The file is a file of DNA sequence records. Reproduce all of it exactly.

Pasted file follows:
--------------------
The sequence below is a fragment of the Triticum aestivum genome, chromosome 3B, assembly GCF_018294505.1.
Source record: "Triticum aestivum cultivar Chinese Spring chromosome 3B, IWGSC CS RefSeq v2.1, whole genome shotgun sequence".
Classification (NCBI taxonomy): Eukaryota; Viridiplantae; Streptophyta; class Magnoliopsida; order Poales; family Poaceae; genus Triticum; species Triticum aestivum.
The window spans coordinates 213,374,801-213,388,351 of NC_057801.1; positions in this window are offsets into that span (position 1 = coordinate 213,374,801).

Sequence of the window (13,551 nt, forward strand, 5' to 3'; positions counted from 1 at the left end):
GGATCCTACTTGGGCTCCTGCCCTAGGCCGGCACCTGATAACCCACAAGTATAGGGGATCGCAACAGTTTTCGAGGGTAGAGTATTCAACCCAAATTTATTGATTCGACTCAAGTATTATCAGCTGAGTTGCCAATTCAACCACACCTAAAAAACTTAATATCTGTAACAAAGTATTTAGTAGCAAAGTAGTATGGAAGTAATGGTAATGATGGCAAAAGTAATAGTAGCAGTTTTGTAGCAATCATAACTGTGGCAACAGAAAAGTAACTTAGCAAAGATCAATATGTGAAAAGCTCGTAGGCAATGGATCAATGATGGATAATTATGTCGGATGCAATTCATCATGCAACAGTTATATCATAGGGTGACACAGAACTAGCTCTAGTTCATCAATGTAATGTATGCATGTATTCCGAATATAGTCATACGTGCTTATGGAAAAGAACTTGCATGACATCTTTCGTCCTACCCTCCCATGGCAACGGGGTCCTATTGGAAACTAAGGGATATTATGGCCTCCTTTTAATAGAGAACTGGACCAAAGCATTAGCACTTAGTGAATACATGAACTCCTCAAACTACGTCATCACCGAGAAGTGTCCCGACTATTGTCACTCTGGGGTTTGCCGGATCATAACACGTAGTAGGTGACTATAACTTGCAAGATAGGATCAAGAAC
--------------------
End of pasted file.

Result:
The sequence below is a fragment of the Triticum aestivum genome, chromosome 3B, assembly GCF_018294505.1.
Source record: "Triticum aestivum cultivar Chinese Spring chromosome 3B, IWGSC CS RefSeq v2.1, whole genome shotgun sequence".
Classification (NCBI taxonomy): Eukaryota; Viridiplantae; Streptophyta; class Magnoliopsida; order Poales; family Poaceae; genus Triticum; species Triticum aestivum.
The window spans coordinates 213,374,801-213,388,351 of NC_057801.1; positions in this window are offsets into that span (position 1 = coordinate 213,374,801).

Sequence of the window (13,551 nt, forward strand, 5' to 3'; positions counted from 1 at the left end):
GGATCCTACTTGGGCTCCTGCCCTAGGCCGGCACCTGATAACCCACAAGTATAGGGGATCGCAACAGTTTTCGAGGGTAGAGTATTCAACCCAAATTTATTGATTCGACTCAAGTATTATCAGCTGAGTTGCCAATTCAACCACACCTAAAAAACTTAATATCTGTAACAAAGTATTTAGTAGCAAAGTAGTATGGAAGTAATGGTAATGATGGCAAAAGTAATAGTAGCAGTTTTGTAGCAATCATAACTGTGGCAACAGAAAAGTAACTTAGCAAAGATCAATATGTGAAAAGCTCGTAGGCAATGGATCAATGATGGATAATTATGTCGGATGCAATTCATCATGCAACAGTTATATCATAGGGTGACACAGAACTAGCTCTAGTTCATCAATGTAATGTATGCATGTATTCCGAATATAGTCATACGTGCTTATGGAAAAGAACTTGCATGACATCTTTCGTCCTACCCTCCCATGGCAACGGGGTCCTATTGGAAACTAAGGGATATTATGGCCTCCTTTTAATAGAGAACTGGACCAAAGCATTAGCACTTAGTGAATACATGAACTCCTCAAACTACGTCATCACCGAGAAGTGTCCCGACTATTGTCACTCTGGGGTTTGCCGGATCATAACACGTAGTAGGTGACTATAACTTGCAAGATAGGATCAAGAAC